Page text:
able career for over a third of a cen
turv. ... I shall tladly welcome
any investigation to which the press
AS A BASEBALL FAN
OWA MAN TO FILL VACANUV ON
BOARD OF APPRAISERS Y?F
SENDS LIST TO THE SENATE
W. J. Harris, Director of Census; R.
W. Woolley, Auditor Interior De
partment; H. C. Breckenridge,
Asst. Secy, of War.
Washington, April 19. President
Wilson consulted Senators James and
Bradley and Henry Clay Breckenridge
of Lexington, Ky., was selected for as
sistant secretary of war. The nomi
nation was sent to the senate Thurs
day. Jerry B, Sullivan, a Democratic
leader In Iowa, was nominated for ap
pointment to the board of United
States general appraisers at New
William W. Roper of Philadelphia,
former Princeton football coach and
a, Democrat, waa named by the presi
dent for appraiser of customs at Phil
adelphla. President Wilson consulted
Senators Penrose and Oliver about
William J. Harris of. Georgia was
nominated for director of the census.
Among President Wilson's other
nominatlona aent to the senate were:
Auditor tor the Interior department,
Robert W. Woolley of Virginia.
Assistant attorney general of the
United States before the court of
claims, Samuel Houston, Thompson,
Jr., of Denver, Colo.
Collector of Internal revenue,' Her
bert H. Manaen. Second district Wis
consin. Judges of the district court of Alas
ka, division Na'l, Robert W. Jen
nings of Alaska. '
United States district attorney for
the district of Oregon, Clarence L.
United 8tates marshal, eastern dis
trict of Texas, Benjamin F. 8herrelL
Register of the land office at Kalis
pell. Mont, Frank a Williams.
Register at Santa Fe, N. M., Fran
Recorder of the 'general land of
fice, Lucius Q. C. Lamar.
Receiver of publio moneys at Chey
enne, Wyo., Luke Voorheeds.
NINE DIE IN HOTEL BLAZE
Many Quests Are Caught. In Bed When
Flames Destroy Malene,
N. V. Hostelry.
M alone. N. Y, April IS. Nine per
sous wera killed and fifteen mora were
injured as the result of fire which al
most destroyed the Hotel De Wilson.
The fire started from aa explosloa
and spread with Incredible swiftness.
At the time between forty and fifty
gueets were la the hotel. The exact
uumber la aot known because the ho
ts) register was destroyed.
I). S. WATCHES JAPAN
IN TOKYO CAUSES CONCERN
MEETING GOES TO EXTREMES
Situation Is Becoming Increasingly
Serious In Japan Ex-Premier De
clares War Is Now Impending Be
tween the Two Countries.
Washington, April 31. So greatly
concerned were official circles Friday
over the expressions of anti-American
feeling In Tokyo and the other large
cities of Japan that none except those
Immediately concerned, like the Cali
fornia delegation, would comment
The situation has been complicated
by' the discovery that many states,
including the District of Columbia,
have a statute almost Identical with
the law proposed by the California
The muddle has boen intensified by
the fact that Italy has followed the
lead of Japan. An Intimation has
been received that France, Germany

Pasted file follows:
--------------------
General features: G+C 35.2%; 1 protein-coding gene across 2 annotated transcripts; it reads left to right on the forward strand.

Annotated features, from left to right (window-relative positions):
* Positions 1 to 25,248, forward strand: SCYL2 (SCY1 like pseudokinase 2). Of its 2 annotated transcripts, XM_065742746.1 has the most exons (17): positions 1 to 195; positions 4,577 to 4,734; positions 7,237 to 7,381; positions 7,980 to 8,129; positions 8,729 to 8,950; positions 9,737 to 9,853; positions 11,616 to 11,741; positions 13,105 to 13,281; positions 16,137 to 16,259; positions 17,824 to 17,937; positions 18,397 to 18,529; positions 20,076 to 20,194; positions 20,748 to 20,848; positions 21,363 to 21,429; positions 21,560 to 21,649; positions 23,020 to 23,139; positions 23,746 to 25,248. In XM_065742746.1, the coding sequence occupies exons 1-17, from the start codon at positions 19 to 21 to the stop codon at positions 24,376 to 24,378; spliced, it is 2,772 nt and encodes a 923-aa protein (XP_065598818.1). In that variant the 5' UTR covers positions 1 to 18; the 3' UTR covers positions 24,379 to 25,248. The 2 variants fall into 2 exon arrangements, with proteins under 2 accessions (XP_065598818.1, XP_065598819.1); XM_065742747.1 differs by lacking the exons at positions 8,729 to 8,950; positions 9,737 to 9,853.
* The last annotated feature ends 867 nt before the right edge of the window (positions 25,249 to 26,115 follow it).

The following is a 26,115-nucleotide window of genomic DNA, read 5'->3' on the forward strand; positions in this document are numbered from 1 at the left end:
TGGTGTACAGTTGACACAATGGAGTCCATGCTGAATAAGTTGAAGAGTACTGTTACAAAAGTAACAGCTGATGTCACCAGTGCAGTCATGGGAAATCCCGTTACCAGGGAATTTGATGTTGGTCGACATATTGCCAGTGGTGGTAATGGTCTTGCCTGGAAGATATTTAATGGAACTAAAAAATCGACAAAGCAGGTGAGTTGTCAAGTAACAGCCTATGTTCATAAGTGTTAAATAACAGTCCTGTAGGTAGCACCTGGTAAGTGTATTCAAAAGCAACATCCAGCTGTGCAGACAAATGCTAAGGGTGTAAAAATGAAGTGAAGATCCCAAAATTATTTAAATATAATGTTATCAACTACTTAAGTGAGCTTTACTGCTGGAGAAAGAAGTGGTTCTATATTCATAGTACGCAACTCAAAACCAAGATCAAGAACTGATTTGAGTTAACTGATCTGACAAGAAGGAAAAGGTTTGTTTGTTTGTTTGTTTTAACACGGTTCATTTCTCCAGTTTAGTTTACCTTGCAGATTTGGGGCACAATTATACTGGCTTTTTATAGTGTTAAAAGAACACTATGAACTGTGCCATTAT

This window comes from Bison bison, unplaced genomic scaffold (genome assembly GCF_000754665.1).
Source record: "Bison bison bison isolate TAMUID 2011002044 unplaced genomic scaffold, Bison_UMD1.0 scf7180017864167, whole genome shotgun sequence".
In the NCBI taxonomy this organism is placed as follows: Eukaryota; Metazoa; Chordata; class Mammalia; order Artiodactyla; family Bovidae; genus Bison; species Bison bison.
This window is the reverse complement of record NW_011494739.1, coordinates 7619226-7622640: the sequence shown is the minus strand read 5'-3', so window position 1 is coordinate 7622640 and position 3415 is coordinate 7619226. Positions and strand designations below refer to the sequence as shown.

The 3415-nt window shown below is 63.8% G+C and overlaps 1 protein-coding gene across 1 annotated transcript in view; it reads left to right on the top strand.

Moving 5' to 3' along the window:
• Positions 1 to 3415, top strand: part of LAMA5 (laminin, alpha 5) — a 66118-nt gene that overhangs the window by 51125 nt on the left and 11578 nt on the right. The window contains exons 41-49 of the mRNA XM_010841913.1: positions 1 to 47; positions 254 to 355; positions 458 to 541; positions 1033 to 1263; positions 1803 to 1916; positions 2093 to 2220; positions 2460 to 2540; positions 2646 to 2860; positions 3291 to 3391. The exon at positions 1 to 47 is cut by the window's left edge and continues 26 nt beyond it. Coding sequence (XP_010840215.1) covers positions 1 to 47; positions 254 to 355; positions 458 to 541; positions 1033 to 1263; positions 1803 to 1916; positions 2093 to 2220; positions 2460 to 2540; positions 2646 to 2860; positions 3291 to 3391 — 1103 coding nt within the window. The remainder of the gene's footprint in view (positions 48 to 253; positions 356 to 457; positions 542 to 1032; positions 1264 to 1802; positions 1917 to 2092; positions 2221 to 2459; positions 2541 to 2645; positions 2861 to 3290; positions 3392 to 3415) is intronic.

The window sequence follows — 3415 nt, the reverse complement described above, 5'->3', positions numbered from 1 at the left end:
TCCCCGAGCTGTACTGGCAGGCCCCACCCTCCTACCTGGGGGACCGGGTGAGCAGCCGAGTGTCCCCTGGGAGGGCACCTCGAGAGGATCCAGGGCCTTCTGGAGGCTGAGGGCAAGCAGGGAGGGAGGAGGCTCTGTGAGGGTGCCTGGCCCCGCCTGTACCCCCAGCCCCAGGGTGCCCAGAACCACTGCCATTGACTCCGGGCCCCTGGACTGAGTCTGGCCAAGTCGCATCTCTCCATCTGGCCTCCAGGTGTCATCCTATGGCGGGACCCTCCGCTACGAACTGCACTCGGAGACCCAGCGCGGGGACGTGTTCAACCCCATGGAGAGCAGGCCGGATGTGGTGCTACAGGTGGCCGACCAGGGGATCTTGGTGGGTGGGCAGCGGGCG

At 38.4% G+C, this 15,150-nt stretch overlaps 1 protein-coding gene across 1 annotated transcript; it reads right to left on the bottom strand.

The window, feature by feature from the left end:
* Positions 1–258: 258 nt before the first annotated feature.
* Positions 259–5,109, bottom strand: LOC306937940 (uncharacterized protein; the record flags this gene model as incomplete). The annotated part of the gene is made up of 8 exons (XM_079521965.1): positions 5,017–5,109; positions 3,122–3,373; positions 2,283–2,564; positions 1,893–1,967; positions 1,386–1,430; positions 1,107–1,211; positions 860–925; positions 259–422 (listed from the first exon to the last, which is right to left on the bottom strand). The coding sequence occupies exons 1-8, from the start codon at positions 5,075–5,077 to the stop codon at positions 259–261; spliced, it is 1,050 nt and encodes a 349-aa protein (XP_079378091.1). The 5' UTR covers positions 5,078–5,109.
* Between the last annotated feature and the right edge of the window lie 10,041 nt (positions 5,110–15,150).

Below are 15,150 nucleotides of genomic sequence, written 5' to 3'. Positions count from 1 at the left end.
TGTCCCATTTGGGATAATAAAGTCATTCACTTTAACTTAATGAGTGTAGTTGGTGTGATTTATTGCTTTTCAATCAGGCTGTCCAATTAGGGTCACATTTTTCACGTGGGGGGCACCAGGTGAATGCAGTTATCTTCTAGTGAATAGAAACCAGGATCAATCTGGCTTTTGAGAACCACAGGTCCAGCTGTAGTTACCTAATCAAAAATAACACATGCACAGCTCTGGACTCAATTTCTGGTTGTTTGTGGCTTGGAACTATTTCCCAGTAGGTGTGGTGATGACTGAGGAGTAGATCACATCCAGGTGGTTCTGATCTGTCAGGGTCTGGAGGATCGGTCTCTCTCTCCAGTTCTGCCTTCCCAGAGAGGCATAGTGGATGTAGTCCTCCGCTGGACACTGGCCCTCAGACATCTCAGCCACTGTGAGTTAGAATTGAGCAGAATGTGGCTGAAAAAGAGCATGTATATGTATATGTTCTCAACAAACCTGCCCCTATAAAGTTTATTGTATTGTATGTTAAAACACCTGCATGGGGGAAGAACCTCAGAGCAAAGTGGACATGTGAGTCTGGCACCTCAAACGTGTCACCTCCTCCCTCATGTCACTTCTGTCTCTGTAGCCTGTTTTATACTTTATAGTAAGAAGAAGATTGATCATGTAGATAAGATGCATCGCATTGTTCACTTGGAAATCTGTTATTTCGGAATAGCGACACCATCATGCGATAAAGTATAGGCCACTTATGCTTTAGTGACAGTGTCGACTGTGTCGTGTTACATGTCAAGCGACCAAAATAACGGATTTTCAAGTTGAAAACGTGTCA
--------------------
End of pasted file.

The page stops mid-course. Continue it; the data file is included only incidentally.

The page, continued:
and other European nations sre also
likely to make protests.
Tokyo, Japan, April 21. The situa
tion brought about by the California
alien land holding bill Is becoming in
creasingly serious. A mass meeting
Friday composed for the moat part ol
Irresponsible persons, demanded ex
treme measures in retaliation by Ja
pan. The singing' of war aongs
aroused the feelings of many of the
lower classes wta were present.
On the other hand, government cir
cles are showing a friendly spirit.
Hamilton Wright Mabie of New York,
Doctor -Peabody and John R. Mott,
secretary of the international commit
tee of the Young Men's Christian as
sociation, were the guests at a lunch
con given by Baron Nobaokl Maklno,
the foreign minister.
Shortly after luncheon Messrs. Ma
Ble, Peabody and Mott and a number
of representative Japanese Christians
and Americans met at the residence
f fouat H;j;enh!. frnwr premier
and-winlste ot foreigu affair. Count
Okuma delivered a speech -In which
he said that -diplomacy, the Courts,
.and commercial meq were helpless,
and that oaly.the Influence ot Chris
tianity remained. Otherwise, he de
clared war was impending. 91
MRS. STORY HEADS D. A. R.
Final Result Came After Three Days
of Constant Balloting Congress
Washington., April 21. Mrs. Wil
liam Cummlngs Story of New York
city was elected president general of
the Daughters of the American Revo
lution Friday by a majority of 101
votes over her. nearest opponent, Mrs.
John Miller Horton ot Buffalo, N. Y.
The vote was: Mrs. Story, 600; Mrs.
Horton, 490. Seven vice-presidents
general were also elected, Including
Mrs. Thomas Kite or Ohio, Mrs. Rhett
Ooode of Alabama, Mrs. Allan P. Ber
ley of Pennsylvania. Mrs. Ben Gray ot
Missouri. Miss Harriet Lake ot Iowa.
Mrs. John. Swift ot California and
Mrs. John Dinwiddle of Indiana.
The election came after three days
ot constant balloting, during which
time Mrs. Story gained steadily on
A sensation was caused In the con
gress when It was learned that Mrs.
Albert Burleson, wffe of the postmas
ter general, who attempted to vote
without registering properly through